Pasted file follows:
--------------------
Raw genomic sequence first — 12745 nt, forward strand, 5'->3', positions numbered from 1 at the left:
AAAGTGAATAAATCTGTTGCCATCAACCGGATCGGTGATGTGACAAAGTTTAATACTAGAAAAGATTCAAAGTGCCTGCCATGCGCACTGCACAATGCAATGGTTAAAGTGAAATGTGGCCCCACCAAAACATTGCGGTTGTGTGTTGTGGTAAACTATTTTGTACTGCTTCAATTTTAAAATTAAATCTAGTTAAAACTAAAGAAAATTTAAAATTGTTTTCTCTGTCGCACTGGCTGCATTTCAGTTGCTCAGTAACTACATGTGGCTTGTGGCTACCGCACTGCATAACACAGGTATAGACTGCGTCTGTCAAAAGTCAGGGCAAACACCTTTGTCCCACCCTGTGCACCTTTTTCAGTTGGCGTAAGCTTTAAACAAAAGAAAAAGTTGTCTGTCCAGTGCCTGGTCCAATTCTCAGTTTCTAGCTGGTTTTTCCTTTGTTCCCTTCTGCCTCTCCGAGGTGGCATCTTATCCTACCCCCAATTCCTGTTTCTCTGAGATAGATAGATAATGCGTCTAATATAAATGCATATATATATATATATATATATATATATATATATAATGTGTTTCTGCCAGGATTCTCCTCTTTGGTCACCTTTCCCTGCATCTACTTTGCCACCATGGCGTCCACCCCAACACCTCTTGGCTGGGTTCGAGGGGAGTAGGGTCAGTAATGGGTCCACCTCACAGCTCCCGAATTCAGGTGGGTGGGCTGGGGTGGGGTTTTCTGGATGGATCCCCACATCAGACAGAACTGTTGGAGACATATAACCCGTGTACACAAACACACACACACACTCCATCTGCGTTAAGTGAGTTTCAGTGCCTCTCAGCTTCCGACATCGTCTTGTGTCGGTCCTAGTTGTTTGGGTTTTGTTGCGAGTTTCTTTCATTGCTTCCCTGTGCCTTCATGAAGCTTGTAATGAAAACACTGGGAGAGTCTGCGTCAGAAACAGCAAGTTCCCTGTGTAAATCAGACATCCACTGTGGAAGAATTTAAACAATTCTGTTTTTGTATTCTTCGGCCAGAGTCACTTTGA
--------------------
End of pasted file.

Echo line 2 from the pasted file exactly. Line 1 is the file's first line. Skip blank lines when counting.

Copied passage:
AAAGTGAATAAATCTGTTGCCATCAACCGGATCGGTGATGTGACAAAGTTTAATACTAGAAAAGATTCAAAGTGCCTGCCATGCGCACTGCACAATGCAATGGTTAAAGTGAAATGTGGCCCCACCAAAACATTGCGGTTGTGTGTTGTGGTAAACTATTTTGTACTGCTTCAATTTTAAAATTAAATCTAGTTAAAACTAAAGAAAATTTAAAATTGTTTTCTCTGTCGCACTGGCTGCATTTCAGTTGCTCAGTAACTACATGTGGCTTGTGGCTACCGCACTGCATAACACAGGTATAGACTGCGTCTGTCAAAAGTCAGGGCAAACACCTTTGTCCCACCCTGTGCACCTTTTTCAGTTGGCGTAAGCTTTAAACAAAAGAAAAAGTTGTCTGTCCAGTGCCTGGTCCAATTCTCAGTTTCTAGCTGGTTTTTCCTTTGTTCCCTTCTGCCTCTCCGAGGTGGCATCTTATCCTACCCCCAATTCCTGTTTCTCTGAGATAGATAGATAATGCGTCTAATATAAATGCATATATATATATATATATATATATATATATATATAATGTGTTTCTGCCAGGATTCTCCTCTTTGGTCACCTTTCCCTGCATCTACTTTGCCACCATGGCGTCCACCCCAACACCTCTTGGCTGGGTTCGAGGGGAGTAGGGTCAGTAATGGGTCCACCTCACAGCTCCCGAATTCAGGTGGGTGGGCTGGGGTGGGGTTTTCTGGATGGATCCCCACATCAGACAGAACTGTTGGAGACATATAACCCGTGTACACAAACACACACACACACTCCATCTGCGTTAAGTGAGTTTCAGTGCCTCTCAGCTTCCGACATCGTCTTGTGTCGGTCCTAGTTGTTTGGGTTTTGTTGCGAGTTTCTTTCATTGCTTCCCTGTGCCTTCATGAAGCTTGTAATGAAAACACTGGGAGAGTCTGCGTCAGAAACAGCAAGTTCCCTGTGTAAATCAGACATCCACTGTGGAAGAATTTAAACAATTCTGTTTTTGTATTCTTCGGCCAGAGTCACTTTGA